Archive for the 'R. G. Hawtrey' Category

Interest on Reserves and Credit Deadlock

UPDATE (2/25/2022): George Selgin informs me that in the final version (his book Floored) of the Cato working paper which I discuss below he modified the argument that I criticize that paying interest on reserves caused banks to raise their lending rates to borrowers and that he now generally agrees with my argument that paying interest on reserves did not cause banks to raise the interest rates they charged borrowers. George also points out that I did misstate his position slightly. He did not argue, as I wrote, that paying interest on reserves caused banks to raise interest rates to borrowers; his argument was that banks would accept a reduced percentage of loan applications at the prevailing rate of interest.

The economic theory of banking has a long and checkered history reflecting an ongoing dialectic between two views of banking. One view, let’s call it the reserve view, is that the circulating bank liabilities, now almost exclusively bank deposits, are created by banks after they receive deposits of currency (either metallic or fiat). Rather than hold the currency in their vaults as “safe deposits,” banks cleverly (or in the view of some, deceitfully or fraudulently) lend out claims to their reserves in exchange for the IOUs of borrowers, from which they derive a stream of interest income.

The alternative view of banking, let’s call it the anti-reserve view (in chapter 7 of my new book Studies in the History of Monetary Theory, I trace the two views David Hume and Adam Smith) bank liabilities are first issued by established money lenders, probably traders or merchants, widely known to be solvent and well-capitalized, whose debts are widely recognized as reliable and safe. Borrowers therefore prefer to exchange their own debt for that of the lenders, which is more acceptable in exchange than their own less reliable debt. Lenders denominate their IOUs in terms of an accepted currency so that borrowers can use the lender’s IOU instead of the currency. To make their IOUs circulate like currency, lenders promise to redeem their IOUs on demand, so they must either hold, or have immediate access to, currency.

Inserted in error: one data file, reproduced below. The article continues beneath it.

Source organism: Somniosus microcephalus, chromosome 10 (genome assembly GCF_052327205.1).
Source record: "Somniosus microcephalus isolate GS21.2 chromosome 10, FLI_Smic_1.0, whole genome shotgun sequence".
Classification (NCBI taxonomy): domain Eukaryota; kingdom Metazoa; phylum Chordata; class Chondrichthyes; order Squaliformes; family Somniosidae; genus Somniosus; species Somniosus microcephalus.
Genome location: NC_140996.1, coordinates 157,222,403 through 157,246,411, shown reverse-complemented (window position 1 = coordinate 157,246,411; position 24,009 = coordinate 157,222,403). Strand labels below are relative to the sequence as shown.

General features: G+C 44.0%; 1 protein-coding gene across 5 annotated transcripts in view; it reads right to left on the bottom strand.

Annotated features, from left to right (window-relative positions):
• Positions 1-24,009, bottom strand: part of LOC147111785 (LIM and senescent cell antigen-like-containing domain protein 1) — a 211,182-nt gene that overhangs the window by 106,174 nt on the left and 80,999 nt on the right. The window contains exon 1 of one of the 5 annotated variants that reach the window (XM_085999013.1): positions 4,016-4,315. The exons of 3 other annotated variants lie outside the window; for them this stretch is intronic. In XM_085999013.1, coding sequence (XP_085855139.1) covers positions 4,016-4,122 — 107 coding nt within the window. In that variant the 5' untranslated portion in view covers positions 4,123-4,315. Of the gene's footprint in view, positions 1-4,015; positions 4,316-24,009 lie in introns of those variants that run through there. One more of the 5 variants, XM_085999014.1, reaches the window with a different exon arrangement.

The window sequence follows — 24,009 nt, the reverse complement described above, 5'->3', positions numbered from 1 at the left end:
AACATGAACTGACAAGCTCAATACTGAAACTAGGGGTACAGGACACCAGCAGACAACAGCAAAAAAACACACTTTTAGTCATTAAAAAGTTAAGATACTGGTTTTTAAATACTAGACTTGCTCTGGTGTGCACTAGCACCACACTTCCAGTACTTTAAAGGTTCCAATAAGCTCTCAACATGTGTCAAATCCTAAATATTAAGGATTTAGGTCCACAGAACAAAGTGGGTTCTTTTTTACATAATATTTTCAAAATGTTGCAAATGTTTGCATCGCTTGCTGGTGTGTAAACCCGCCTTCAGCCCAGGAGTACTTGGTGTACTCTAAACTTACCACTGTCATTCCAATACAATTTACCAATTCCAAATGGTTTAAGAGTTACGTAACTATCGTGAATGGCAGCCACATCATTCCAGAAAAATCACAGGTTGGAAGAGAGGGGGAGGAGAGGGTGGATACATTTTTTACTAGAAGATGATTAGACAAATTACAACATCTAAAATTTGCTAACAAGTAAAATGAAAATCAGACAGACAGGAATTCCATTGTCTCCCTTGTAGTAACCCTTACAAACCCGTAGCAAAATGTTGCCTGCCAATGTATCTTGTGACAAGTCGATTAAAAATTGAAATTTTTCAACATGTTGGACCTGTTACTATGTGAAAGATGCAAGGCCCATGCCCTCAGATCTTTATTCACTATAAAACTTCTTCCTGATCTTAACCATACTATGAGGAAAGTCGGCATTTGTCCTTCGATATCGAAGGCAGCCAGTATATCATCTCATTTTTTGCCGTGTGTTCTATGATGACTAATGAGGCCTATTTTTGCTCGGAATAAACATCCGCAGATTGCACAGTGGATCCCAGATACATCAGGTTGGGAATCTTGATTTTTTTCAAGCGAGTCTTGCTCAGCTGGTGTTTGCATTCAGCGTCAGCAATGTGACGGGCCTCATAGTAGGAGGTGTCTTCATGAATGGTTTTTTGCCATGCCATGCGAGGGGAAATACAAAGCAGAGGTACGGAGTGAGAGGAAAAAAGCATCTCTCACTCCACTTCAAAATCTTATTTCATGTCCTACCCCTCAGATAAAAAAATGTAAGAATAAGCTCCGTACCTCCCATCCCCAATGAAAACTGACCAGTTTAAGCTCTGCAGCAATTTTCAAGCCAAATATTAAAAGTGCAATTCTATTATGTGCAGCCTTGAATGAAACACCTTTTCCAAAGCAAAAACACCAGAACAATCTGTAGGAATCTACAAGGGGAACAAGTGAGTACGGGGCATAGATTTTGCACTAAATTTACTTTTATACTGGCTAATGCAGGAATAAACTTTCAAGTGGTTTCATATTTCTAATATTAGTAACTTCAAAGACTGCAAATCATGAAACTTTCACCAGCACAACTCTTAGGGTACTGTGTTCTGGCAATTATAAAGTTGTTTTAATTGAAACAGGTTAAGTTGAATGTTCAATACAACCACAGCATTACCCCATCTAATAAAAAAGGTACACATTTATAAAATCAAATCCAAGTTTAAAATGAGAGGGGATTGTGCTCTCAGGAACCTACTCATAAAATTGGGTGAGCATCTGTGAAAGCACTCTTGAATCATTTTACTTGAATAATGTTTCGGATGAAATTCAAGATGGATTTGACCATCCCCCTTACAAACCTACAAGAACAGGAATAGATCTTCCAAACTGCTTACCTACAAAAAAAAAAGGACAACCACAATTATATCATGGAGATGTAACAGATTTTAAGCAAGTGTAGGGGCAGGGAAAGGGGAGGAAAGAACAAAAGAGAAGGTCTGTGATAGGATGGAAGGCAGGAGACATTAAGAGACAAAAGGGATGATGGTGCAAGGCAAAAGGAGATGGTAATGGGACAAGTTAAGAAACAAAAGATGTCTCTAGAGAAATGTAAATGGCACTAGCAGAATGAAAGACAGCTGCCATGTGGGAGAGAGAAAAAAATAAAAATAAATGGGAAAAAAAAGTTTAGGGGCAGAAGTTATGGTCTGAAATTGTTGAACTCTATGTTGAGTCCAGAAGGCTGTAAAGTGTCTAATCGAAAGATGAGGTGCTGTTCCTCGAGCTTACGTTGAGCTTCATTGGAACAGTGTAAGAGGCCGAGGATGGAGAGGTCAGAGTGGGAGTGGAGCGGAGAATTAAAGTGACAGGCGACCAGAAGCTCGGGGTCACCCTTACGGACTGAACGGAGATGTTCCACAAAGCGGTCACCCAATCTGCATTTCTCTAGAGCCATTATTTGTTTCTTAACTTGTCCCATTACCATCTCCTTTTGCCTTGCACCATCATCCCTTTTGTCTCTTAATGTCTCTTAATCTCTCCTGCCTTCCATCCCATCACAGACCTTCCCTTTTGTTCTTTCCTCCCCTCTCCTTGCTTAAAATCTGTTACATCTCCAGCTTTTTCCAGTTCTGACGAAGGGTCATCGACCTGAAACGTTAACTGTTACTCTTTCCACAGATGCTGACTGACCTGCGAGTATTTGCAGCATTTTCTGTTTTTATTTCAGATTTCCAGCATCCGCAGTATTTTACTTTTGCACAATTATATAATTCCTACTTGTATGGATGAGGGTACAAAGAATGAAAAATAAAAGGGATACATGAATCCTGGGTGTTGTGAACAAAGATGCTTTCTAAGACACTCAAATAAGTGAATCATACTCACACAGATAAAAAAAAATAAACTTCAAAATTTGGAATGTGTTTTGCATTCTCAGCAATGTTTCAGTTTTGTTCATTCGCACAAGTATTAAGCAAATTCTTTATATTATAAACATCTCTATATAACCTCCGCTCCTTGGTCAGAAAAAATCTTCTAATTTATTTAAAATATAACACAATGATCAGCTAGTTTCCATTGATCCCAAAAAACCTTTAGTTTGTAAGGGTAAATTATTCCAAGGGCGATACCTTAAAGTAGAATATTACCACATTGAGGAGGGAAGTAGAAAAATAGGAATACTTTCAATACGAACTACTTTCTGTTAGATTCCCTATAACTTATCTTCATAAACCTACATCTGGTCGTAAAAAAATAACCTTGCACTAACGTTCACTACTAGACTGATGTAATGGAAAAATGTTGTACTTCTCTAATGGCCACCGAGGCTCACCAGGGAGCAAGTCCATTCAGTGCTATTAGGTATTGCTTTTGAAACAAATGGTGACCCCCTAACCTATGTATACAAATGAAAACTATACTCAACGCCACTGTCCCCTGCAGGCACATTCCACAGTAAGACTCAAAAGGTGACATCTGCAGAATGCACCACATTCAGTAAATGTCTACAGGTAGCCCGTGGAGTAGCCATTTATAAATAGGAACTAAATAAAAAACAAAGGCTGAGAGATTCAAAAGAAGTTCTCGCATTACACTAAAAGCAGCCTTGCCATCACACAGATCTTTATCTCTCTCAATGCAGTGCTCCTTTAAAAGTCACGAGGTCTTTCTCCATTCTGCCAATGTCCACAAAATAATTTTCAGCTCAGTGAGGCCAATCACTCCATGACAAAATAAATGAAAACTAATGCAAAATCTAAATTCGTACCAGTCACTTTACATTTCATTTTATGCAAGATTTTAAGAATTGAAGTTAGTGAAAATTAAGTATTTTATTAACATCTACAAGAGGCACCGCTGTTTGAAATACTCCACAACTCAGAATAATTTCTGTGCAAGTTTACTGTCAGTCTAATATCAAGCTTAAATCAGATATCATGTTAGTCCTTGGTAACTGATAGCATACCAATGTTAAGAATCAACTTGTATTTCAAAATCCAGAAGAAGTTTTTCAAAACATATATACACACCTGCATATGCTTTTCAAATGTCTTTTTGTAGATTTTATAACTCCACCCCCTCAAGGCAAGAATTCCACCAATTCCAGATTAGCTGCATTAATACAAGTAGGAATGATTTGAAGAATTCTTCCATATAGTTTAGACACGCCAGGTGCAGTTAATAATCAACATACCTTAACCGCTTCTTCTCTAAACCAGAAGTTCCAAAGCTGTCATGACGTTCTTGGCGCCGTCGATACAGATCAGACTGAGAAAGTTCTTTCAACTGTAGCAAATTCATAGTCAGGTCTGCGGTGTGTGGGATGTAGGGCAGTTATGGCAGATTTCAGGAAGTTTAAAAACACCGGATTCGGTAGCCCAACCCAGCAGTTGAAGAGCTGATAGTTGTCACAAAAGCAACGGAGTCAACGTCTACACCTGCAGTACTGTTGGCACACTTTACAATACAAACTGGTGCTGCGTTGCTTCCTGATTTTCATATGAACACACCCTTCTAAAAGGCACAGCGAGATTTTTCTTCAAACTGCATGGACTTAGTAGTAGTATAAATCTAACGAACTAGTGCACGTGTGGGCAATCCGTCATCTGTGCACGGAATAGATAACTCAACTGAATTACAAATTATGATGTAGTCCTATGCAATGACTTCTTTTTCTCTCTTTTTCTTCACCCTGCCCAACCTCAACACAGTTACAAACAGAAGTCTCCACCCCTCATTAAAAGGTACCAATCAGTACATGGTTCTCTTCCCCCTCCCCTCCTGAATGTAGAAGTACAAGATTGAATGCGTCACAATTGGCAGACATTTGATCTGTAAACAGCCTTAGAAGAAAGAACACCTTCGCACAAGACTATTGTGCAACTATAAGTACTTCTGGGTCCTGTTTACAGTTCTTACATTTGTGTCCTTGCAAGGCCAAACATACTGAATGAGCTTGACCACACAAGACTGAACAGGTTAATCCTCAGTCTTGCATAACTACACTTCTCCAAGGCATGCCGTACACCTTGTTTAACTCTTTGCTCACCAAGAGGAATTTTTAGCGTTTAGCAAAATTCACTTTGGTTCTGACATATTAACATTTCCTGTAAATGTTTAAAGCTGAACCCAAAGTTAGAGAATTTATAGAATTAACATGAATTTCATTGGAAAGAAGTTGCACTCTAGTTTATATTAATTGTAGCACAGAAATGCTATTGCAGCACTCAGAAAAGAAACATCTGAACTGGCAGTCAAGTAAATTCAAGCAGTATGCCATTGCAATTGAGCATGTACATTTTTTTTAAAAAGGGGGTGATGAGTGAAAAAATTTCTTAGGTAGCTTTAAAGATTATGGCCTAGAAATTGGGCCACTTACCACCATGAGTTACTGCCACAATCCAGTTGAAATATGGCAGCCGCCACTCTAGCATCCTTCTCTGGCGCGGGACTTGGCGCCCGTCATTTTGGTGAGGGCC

These two views of banking lead to conflicting interpretations of the hugely increased reserve holdings of banks since the aftermath of the 2008 financial crisis. Under the reserve view, reserves held by banks are the raw material from which deposits are created. Because of the inflationary potential of newly created deposits, a rapid infusion of reserves into the banking system is regarded as an inflationary surge waiting to happen.

On the anti-reserve view, however, causation flows not from reserves to deposits, but from deposits to reserves. Banks do not create deposits because they hold redundant reserves; they hold reserves because they create deposits, the holding of reserves being a the cost of creating deposits. Being a safe asset enabling banks to satisfy instantly, and without advance notice, demands for deposit redemption, reserves are held only as a precaution.